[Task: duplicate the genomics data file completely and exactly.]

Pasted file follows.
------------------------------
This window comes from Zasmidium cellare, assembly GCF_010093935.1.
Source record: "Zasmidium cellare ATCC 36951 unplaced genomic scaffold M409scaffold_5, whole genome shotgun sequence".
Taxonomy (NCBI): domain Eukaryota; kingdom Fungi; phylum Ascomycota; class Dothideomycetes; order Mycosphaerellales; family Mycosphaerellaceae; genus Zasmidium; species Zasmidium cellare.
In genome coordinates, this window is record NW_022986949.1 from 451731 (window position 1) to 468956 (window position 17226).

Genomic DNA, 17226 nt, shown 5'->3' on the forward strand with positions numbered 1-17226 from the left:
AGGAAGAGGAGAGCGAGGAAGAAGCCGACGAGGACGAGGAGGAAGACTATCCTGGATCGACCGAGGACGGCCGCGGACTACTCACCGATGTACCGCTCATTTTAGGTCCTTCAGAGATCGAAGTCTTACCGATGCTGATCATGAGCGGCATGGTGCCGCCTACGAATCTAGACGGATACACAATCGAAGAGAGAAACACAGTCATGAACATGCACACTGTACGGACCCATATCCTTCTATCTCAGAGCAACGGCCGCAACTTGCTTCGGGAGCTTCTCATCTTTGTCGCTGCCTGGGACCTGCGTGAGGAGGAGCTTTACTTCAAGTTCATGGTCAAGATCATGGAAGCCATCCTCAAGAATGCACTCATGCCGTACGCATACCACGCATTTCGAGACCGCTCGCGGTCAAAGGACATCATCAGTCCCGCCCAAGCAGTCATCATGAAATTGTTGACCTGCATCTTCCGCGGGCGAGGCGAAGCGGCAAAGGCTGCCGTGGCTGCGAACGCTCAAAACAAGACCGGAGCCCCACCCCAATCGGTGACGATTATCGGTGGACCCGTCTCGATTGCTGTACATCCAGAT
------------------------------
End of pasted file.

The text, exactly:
This window comes from Zasmidium cellare, assembly GCF_010093935.1.
Source record: "Zasmidium cellare ATCC 36951 unplaced genomic scaffold M409scaffold_5, whole genome shotgun sequence".
Taxonomy (NCBI): domain Eukaryota; kingdom Fungi; phylum Ascomycota; class Dothideomycetes; order Mycosphaerellales; family Mycosphaerellaceae; genus Zasmidium; species Zasmidium cellare.
In genome coordinates, this window is record NW_022986949.1 from 451731 (window position 1) to 468956 (window position 17226).

Genomic DNA, 17226 nt, shown 5'->3' on the forward strand with positions numbered 1-17226 from the left:
AGGAAGAGGAGAGCGAGGAAGAAGCCGACGAGGACGAGGAGGAAGACTATCCTGGATCGACCGAGGACGGCCGCGGACTACTCACCGATGTACCGCTCATTTTAGGTCCTTCAGAGATCGAAGTCTTACCGATGCTGATCATGAGCGGCATGGTGCCGCCTACGAATCTAGACGGATACACAATCGAAGAGAGAAACACAGTCATGAACATGCACACTGTACGGACCCATATCCTTCTATCTCAGAGCAACGGCCGCAACTTGCTTCGGGAGCTTCTCATCTTTGTCGCTGCCTGGGACCTGCGTGAGGAGGAGCTTTACTTCAAGTTCATGGTCAAGATCATGGAAGCCATCCTCAAGAATGCACTCATGCCGTACGCATACCACGCATTTCGAGACCGCTCGCGGTCAAAGGACATCATCAGTCCCGCCCAAGCAGTCATCATGAAATTGTTGACCTGCATCTTCCGCGGGCGAGGCGAAGCGGCAAAGGCTGCCGTGGCTGCGAACGCTCAAAACAAGACCGGAGCCCCACCCCAATCGGTGACGATTATCGGTGGACCCGTCTCGATTGCTGTACATCCAGAT